Valentine W. Southall

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Valentine Wood Southall (c. 1793 – August 22, 1861) was a Virginia lawyer and politician. He represented Albemarle County in the Virginia House of Delegates, and served as that body's Speaker 1840–1842 and 1844–1845. Albemarle County voters also elected him to serve in the Virginia Secession Convention of 1861, where he voted with the majority, initially against secession but changing his vote to secede.

Early and family life[edit]

Born to planter Stephen Southall (1757 - ____) and his second wife, Martha Wood Southall (1768 - ____) in Amelia County, Virginia, Southall had a sister, Maria Wood Southall VanZandt (1782 - 1862) and elder half-brother, Dr. Philip Turner Southall (1791 - 1857), who inherited the family plantation.

Southall married twice, first on January 10, 1820 to Mary Anne Garrett Southall (1795 - b/f 1824), with whom he had a son William who died as an infant. He remarried in 1825 to Martha Cocke Southall (1799 - ____). Three of their sons and two daughters survived the American Civil War: William Henry Southall (1826 - 1890), James Cocke Southall (1828 - 1897), Stephen Valentine Southall (1830 - 1913), Lucy Smith Southall Sharp (1833 - 1914), Mary Southall Venable (1834 - 1920).[1]


Southall trained as a lawyer and was admitted to the [Albemarle County bar in 1813. A frequent guest of Thomas Jefferson at Monticello, he succeeded Thomas Jefferson Randolph in 1817 as collector of the federal direct tax and internal duties for Virginia's 19th Collection District. Southall became the first secretary for the Board of Visitors of Central College and during Lafayette's visit in November 1824, presided over a dinner held at the Rotunda of the University of Virginia.[2] Albemarle County County voters elected him nine times to represent them in the Virginia House of Delegates, where he served in the sessions of 1833–34, 1835–36, 1839–42, 1840–42, 1844-1845 and 1843–46. Fellow delegates elected him as their Speaker during the 1840–42 and 1844–45 sessions.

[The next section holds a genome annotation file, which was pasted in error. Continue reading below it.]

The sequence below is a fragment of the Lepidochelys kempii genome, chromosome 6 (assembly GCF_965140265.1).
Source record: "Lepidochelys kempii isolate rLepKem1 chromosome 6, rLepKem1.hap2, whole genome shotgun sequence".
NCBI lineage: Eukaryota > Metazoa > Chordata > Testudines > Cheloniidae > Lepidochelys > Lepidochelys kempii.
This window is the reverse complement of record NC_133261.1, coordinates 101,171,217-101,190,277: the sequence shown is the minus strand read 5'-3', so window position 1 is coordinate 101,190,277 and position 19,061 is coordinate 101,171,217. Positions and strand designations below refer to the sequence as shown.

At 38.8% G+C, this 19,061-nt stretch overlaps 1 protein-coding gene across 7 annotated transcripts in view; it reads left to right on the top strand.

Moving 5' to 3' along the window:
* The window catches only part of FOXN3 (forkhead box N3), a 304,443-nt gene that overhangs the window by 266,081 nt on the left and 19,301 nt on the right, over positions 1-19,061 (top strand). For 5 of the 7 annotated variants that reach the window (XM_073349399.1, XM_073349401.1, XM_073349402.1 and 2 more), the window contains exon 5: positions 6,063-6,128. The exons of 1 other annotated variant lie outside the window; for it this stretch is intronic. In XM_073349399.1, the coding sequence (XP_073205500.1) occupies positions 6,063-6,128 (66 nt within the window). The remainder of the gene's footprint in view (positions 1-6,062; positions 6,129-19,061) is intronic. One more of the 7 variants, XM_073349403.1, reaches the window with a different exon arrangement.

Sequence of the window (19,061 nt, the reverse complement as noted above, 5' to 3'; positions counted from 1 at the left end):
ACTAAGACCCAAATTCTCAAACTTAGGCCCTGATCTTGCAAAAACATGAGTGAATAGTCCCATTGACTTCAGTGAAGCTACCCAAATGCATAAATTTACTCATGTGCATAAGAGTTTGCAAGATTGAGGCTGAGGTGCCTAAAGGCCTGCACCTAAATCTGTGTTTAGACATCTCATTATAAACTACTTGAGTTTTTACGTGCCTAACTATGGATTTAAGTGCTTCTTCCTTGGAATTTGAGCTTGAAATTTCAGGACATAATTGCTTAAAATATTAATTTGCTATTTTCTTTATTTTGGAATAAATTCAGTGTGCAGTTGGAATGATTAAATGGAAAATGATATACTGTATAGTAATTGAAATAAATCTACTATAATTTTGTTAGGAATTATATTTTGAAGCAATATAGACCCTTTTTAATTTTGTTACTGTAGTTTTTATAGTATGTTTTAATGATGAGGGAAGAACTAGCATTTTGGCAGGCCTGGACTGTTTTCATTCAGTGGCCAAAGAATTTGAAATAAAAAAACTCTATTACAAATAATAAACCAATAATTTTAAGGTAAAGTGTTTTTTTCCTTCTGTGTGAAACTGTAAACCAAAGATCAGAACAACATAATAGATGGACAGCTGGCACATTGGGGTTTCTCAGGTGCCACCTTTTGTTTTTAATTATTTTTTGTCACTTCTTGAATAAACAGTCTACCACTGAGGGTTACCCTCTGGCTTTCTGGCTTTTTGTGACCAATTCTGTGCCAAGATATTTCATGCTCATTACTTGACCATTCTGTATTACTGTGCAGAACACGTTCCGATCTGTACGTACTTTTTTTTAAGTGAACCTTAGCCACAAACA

During the Virginia Secession Convention of 1861, he and secessionist James P. Holcombe represented Albemarle County. Although initially voting against secession, Southall revised his opinion after the events at Fort Sumpter and voted to secede.

Death and legacy[edit]

Southall died on August 22, 1861 and was buried beside his parents, siblings and wives at the Southall family cemetery in Amelia County. His namesake among his brother Philip's sons, Confederate Captain Valentine W. Southall (1839-1863), who commanded Company B of the 23rd Virginia Infantry, died at the Battle of Gettysburg.[3] His name continues in use among family members. A distant relative, Valentine Southall Jr., is a Virginia lawyer and a juvenile and domestic relations judge in Amelia County.[4]